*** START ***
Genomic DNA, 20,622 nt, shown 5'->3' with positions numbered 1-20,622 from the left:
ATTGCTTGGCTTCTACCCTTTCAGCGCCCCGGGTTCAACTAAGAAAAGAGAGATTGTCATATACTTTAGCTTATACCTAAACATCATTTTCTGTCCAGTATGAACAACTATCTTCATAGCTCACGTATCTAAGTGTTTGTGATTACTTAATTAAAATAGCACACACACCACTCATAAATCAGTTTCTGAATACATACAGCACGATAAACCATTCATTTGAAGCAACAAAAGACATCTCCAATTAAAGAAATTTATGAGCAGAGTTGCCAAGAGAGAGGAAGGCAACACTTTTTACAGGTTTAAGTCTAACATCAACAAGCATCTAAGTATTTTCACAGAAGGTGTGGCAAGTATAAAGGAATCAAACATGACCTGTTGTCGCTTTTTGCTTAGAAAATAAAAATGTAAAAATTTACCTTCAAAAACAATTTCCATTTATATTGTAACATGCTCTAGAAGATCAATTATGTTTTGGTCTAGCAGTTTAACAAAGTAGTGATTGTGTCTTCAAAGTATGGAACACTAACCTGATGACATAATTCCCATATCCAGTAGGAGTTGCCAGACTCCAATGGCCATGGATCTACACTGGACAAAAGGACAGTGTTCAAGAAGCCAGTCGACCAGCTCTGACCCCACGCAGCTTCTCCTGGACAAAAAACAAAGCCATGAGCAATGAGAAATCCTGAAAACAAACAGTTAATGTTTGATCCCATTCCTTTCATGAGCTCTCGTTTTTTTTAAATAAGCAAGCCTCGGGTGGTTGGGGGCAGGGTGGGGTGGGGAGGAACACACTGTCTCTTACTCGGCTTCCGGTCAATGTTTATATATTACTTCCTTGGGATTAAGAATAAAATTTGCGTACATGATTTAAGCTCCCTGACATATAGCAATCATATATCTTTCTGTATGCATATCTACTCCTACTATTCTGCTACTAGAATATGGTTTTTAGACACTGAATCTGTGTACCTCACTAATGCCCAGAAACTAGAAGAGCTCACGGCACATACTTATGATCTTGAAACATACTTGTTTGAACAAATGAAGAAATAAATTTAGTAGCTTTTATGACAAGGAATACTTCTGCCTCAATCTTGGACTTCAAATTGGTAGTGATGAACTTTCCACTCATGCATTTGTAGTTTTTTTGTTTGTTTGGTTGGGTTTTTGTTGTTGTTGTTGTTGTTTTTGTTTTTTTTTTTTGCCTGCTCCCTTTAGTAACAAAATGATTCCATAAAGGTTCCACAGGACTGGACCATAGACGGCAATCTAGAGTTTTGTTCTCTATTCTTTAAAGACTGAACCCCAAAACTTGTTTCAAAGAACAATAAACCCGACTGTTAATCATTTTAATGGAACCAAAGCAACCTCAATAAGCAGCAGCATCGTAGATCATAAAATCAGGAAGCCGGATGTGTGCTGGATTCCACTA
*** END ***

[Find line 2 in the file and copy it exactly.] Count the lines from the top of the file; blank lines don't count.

ATTGCTTGGCTTCTACCCTTTCAGCGCCCCGGGTTCAACTAAGAAAAGAGAGATTGTCATATACTTTAGCTTATACCTAAACATCATTTTCTGTCCAGTATGAACAACTATCTTCATAGCTCACGTATCTAAGTGTTTGTGATTACTTAATTAAAATAGCACACACACCACTCATAAATCAGTTTCTGAATACATACAGCACGATAAACCATTCATTTGAAGCAACAAAAGACATCTCCAATTAAAGAAATTTATGAGCAGAGTTGCCAAGAGAGAGGAAGGCAACACTTTTTACAGGTTTAAGTCTAACATCAACAAGCATCTAAGTATTTTCACAGAAGGTGTGGCAAGTATAAAGGAATCAAACATGACCTGTTGTCGCTTTTTGCTTAGAAAATAAAAATGTAAAAATTTACCTTCAAAAACAATTTCCATTTATATTGTAACATGCTCTAGAAGATCAATTATGTTTTGGTCTAGCAGTTTAACAAAGTAGTGATTGTGTCTTCAAAGTATGGAACACTAACCTGATGACATAATTCCCATATCCAGTAGGAGTTGCCAGACTCCAATGGCCATGGATCTACACTGGACAAAAGGACAGTGTTCAAGAAGCCAGTCGACCAGCTCTGACCCCACGCAGCTTCTCCTGGACAAAAAACAAAGCCATGAGCAATGAGAAATCCTGAAAACAAACAGTTAATGTTTGATCCCATTCCTTTCATGAGCTCTCGTTTTTTTTAAATAAGCAAGCCTCGGGTGGTTGGGGGCAGGGTGGGGTGGGGAGGAACACACTGTCTCTTACTCGGCTTCCGGTCAATGTTTATATATTACTTCCTTGGGATTAAGAATAAAATTTGCGTACATGATTTAAGCTCCCTGACATATAGCAATCATATATCTTTCTGTATGCATATCTACTCCTACTATTCTGCTACTAGAATATGGTTTTTAGACACTGAATCTGTGTACCTCACTAATGCCCAGAAACTAGAAGAGCTCACGGCACATACTTATGATCTTGAAACATACTTGTTTGAACAAATGAAGAAATAAATTTAGTAGCTTTTATGACAAGGAATACTTCTGCCTCAATCTTGGACTTCAAATTGGTAGTGATGAACTTTCCACTCATGCATTTGTAGTTTTTTTGTTTGTTTGGTTGGGTTTTTGTTGTTGTTGTTGTTGTTTTTGTTTTTTTTTTTTGCCTGCTCCCTTTAGTAACAAAATGATTCCATAAAGGTTCCACAGGACTGGACCATAGACGGCAATCTAGAGTTTTGTTCTCTATTCTTTAAAGACTGAACCCCAAAACTTGTTTCAAAGAACAATAAACCCGACTGTTAATCATTTTAATGGAACCAAAGCAACCTCAATAAGCAGCAGCATCGTAGATCATAAAATCAGGAAGCCGGATGTGTGCTGGATTCCACTA